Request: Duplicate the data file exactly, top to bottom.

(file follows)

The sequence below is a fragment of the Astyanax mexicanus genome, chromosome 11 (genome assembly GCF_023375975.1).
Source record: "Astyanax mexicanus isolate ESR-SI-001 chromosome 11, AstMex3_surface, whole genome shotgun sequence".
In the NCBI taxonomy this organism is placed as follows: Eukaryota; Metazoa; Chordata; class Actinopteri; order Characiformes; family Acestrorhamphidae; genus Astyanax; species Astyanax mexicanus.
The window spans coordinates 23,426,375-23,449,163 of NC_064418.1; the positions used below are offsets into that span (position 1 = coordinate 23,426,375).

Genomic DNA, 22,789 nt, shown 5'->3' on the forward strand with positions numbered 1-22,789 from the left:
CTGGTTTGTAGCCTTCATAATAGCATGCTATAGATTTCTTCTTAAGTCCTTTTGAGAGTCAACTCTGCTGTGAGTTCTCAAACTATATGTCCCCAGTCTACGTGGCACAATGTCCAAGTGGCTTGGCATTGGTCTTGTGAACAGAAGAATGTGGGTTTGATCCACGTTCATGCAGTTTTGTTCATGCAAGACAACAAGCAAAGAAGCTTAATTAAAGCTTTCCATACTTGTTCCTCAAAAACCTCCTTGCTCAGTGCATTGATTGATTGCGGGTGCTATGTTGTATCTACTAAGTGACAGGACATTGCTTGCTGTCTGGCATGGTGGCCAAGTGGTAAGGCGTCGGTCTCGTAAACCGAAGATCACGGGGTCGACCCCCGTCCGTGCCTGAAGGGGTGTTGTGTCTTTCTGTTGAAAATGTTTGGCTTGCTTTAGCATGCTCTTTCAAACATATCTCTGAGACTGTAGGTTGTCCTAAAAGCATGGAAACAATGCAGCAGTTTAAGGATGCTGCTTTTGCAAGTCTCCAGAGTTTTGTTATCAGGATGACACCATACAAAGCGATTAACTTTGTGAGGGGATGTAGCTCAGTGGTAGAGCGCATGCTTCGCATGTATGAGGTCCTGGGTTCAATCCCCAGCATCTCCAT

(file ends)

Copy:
The sequence below is a fragment of the Astyanax mexicanus genome, chromosome 11 (genome assembly GCF_023375975.1).
Source record: "Astyanax mexicanus isolate ESR-SI-001 chromosome 11, AstMex3_surface, whole genome shotgun sequence".
In the NCBI taxonomy this organism is placed as follows: Eukaryota; Metazoa; Chordata; class Actinopteri; order Characiformes; family Acestrorhamphidae; genus Astyanax; species Astyanax mexicanus.
The window spans coordinates 23,426,375-23,449,163 of NC_064418.1; the positions used below are offsets into that span (position 1 = coordinate 23,426,375).

Genomic DNA, 22,789 nt, shown 5'->3' on the forward strand with positions numbered 1-22,789 from the left:
CTGGTTTGTAGCCTTCATAATAGCATGCTATAGATTTCTTCTTAAGTCCTTTTGAGAGTCAACTCTGCTGTGAGTTCTCAAACTATATGTCCCCAGTCTACGTGGCACAATGTCCAAGTGGCTTGGCATTGGTCTTGTGAACAGAAGAATGTGGGTTTGATCCACGTTCATGCAGTTTTGTTCATGCAAGACAACAAGCAAAGAAGCTTAATTAAAGCTTTCCATACTTGTTCCTCAAAAACCTCCTTGCTCAGTGCATTGATTGATTGCGGGTGCTATGTTGTATCTACTAAGTGACAGGACATTGCTTGCTGTCTGGCATGGTGGCCAAGTGGTAAGGCGTCGGTCTCGTAAACCGAAGATCACGGGGTCGACCCCCGTCCGTGCCTGAAGGGGTGTTGTGTCTTTCTGTTGAAAATGTTTGGCTTGCTTTAGCATGCTCTTTCAAACATATCTCTGAGACTGTAGGTTGTCCTAAAAGCATGGAAACAATGCAGCAGTTTAAGGATGCTGCTTTTGCAAGTCTCCAGAGTTTTGTTATCAGGATGACACCATACAAAGCGATTAACTTTGTGAGGGGATGTAGCTCAGTGGTAGAGCGCATGCTTCGCATGTATGAGGTCCTGGGTTCAATCCCCAGCATCTCCAT